Bathroom Fans

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I'm not sure I understand your reply.

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Yes I recall UK Government issued a warning some years back about CO dangers if using ceiling fan in same room as gas appliance.

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On Wed, 25 Aug 2004 13:41:14 -0400, "David Gale"

Hey David! Consumer Reports says the Panansonic model is the best ceiling exhaust fan on the market. I did a quick Google "Froogle" search for a Panasonic FV-08VQ2 and came up with several websites of vendors who sell these fans. Check out this one:
http://www.atrendyhome.com/pawhli110cfm.html
This exhaust fan should give you years of trouble free quiet service...your wife may hate it since it does not make any noise!
:-) Regards, Bill
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Somewhere the attic was mentioned? While the following is probably obvious: Make sure, especially if you are in a cool/cold climate to exhaust 'outside'. The last thing anyone needs is pounds of damp air condensing into water in their attic or roof space. (People still ask about that! On this and other similar news groups!) Again if you are in a cool climate I'll mention that we had to ensure that the vents to the outside sloped 'down', not 'up' as recommended! Because in cold weather the warm damp air condensed in the vent pipes and moisture ran back into the house! All we get now is a slight icicle on the outer edge of the vent housing. Also when you are assembling/installing the vent piping, using say a combination of flexible and sections of metal piping, position the joins so that any moisture that does condense will drain 'down' the pipe to the outer end. You can also use duct tape and/or large pipe clamps. Good luck.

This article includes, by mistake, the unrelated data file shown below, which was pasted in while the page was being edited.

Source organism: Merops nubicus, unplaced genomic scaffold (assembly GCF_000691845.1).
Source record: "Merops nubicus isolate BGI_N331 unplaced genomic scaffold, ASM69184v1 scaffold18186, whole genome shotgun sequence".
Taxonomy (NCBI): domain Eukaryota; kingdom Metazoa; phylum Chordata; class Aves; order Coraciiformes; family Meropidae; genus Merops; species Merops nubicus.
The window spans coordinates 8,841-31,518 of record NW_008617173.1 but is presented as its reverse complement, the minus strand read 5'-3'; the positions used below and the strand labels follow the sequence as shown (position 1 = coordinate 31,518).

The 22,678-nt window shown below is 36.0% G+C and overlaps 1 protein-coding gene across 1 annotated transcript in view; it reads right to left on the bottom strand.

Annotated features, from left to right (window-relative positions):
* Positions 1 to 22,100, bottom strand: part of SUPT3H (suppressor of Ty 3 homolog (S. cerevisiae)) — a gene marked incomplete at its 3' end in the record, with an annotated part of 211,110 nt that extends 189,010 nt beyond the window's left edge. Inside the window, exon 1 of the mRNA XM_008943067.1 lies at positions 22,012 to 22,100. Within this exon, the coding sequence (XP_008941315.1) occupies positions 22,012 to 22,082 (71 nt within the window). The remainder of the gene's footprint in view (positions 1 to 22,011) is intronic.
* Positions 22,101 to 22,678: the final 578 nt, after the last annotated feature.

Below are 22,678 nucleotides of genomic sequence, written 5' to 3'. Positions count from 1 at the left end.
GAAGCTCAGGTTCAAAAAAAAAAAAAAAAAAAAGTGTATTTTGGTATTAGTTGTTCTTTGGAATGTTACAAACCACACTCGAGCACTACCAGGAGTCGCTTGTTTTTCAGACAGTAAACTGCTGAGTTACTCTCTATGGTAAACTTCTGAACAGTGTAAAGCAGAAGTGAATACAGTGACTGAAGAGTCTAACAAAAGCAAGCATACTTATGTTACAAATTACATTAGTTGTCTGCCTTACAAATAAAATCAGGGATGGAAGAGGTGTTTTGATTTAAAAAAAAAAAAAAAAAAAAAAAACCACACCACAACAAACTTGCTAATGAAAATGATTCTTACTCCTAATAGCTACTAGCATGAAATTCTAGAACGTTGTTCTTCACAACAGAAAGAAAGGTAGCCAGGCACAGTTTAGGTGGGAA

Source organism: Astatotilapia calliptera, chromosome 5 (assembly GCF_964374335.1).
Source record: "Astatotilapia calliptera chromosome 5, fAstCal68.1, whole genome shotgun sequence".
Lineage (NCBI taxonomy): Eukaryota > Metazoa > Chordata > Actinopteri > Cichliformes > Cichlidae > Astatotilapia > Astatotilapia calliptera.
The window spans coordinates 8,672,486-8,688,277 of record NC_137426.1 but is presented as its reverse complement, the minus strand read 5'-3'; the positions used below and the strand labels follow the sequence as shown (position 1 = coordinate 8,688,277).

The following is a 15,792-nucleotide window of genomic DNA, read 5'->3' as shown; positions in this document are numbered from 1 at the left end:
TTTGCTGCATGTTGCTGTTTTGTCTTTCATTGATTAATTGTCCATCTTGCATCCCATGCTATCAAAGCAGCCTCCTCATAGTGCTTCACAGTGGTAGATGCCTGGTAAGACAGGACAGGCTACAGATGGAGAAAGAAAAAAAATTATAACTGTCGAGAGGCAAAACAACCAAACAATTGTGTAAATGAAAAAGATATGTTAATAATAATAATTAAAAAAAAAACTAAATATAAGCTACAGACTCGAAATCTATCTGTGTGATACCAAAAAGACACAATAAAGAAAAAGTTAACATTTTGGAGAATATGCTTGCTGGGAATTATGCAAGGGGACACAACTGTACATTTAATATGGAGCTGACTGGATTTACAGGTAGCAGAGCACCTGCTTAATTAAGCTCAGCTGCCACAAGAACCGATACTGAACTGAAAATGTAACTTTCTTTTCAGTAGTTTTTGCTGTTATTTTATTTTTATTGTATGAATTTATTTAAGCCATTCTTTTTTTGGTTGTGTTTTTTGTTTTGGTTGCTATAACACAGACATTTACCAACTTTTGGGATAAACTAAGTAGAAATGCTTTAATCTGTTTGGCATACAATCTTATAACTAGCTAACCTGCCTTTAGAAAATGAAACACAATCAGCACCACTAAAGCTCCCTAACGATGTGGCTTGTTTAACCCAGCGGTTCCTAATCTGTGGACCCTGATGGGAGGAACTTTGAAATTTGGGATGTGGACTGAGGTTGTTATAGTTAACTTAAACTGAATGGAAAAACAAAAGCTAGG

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You can also insulate the ducting, which is what I did.
--
Bob in CT
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On Wed, 25 Aug 2004 13:41:14 -0400, "David Gale"

Yes, but you'll need more light for shaving or makeup application. If sound is not an issue, get the one with the largest cfm. A 30-minute timer to automatically turn off the fan is nice to have.
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about
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as
How many cubic feet is the bathroom? L X W X H = CF
Keep in mind the manufacturers sone ratings are typically at very low static pressures (.1 and below). You add a piece of duct (increasing external static pressure) to the fan and the sones are an entirely different story. If your wife likes the noise, I would recommend 1.5 + at least. Broan Silent series is a nice fan. It's not as quiet as the Panasonic and still a nice fan.
In order to size the fan properly, you need the cubic footage of the space to determine the air changes per hour. The fan in my enclosed water closet is sized at 24 air changes per hour. It only takes 2.5 minutes to remove all my stink in the morning =)
Rob